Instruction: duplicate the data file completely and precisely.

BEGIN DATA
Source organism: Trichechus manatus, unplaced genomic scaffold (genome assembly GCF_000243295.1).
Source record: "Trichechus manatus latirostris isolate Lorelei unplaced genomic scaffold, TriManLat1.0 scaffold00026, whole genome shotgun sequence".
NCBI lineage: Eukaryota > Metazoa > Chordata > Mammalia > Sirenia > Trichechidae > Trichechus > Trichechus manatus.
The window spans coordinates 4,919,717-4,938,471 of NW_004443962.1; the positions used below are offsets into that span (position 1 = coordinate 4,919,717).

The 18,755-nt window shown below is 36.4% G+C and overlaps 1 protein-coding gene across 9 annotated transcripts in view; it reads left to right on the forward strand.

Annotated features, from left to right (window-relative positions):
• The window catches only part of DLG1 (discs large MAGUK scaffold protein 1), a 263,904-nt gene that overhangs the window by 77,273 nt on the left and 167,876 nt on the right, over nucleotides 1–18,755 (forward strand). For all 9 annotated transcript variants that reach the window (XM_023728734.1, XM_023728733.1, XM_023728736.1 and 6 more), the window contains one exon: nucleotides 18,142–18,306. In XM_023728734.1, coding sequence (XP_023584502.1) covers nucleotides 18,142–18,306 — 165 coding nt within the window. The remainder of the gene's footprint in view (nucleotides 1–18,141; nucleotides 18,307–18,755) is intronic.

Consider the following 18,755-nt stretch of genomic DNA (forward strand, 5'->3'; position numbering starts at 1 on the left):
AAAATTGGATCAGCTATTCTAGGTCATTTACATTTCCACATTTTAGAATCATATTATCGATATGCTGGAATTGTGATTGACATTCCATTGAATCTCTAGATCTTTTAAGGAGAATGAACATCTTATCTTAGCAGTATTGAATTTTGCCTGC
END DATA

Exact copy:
Source organism: Trichechus manatus, unplaced genomic scaffold (genome assembly GCF_000243295.1).
Source record: "Trichechus manatus latirostris isolate Lorelei unplaced genomic scaffold, TriManLat1.0 scaffold00026, whole genome shotgun sequence".
NCBI lineage: Eukaryota > Metazoa > Chordata > Mammalia > Sirenia > Trichechidae > Trichechus > Trichechus manatus.
The window spans coordinates 4,919,717-4,938,471 of NW_004443962.1; the positions used below are offsets into that span (position 1 = coordinate 4,919,717).

The 18,755-nt window shown below is 36.4% G+C and overlaps 1 protein-coding gene across 9 annotated transcripts in view; it reads left to right on the forward strand.

Annotated features, from left to right (window-relative positions):
• The window catches only part of DLG1 (discs large MAGUK scaffold protein 1), a 263,904-nt gene that overhangs the window by 77,273 nt on the left and 167,876 nt on the right, over nucleotides 1–18,755 (forward strand). For all 9 annotated transcript variants that reach the window (XM_023728734.1, XM_023728733.1, XM_023728736.1 and 6 more), the window contains one exon: nucleotides 18,142–18,306. In XM_023728734.1, coding sequence (XP_023584502.1) covers nucleotides 18,142–18,306 — 165 coding nt within the window. The remainder of the gene's footprint in view (nucleotides 1–18,141; nucleotides 18,307–18,755) is intronic.

Consider the following 18,755-nt stretch of genomic DNA (forward strand, 5'->3'; position numbering starts at 1 on the left):
AAAATTGGATCAGCTATTCTAGGTCATTTACATTTCCACATTTTAGAATCATATTATCGATATGCTGGAATTGTGATTGACATTCCATTGAATCTCTAGATCTTTTAAGGAGAATGAACATCTTATCTTAGCAGTATTGAATTTTGCCTGC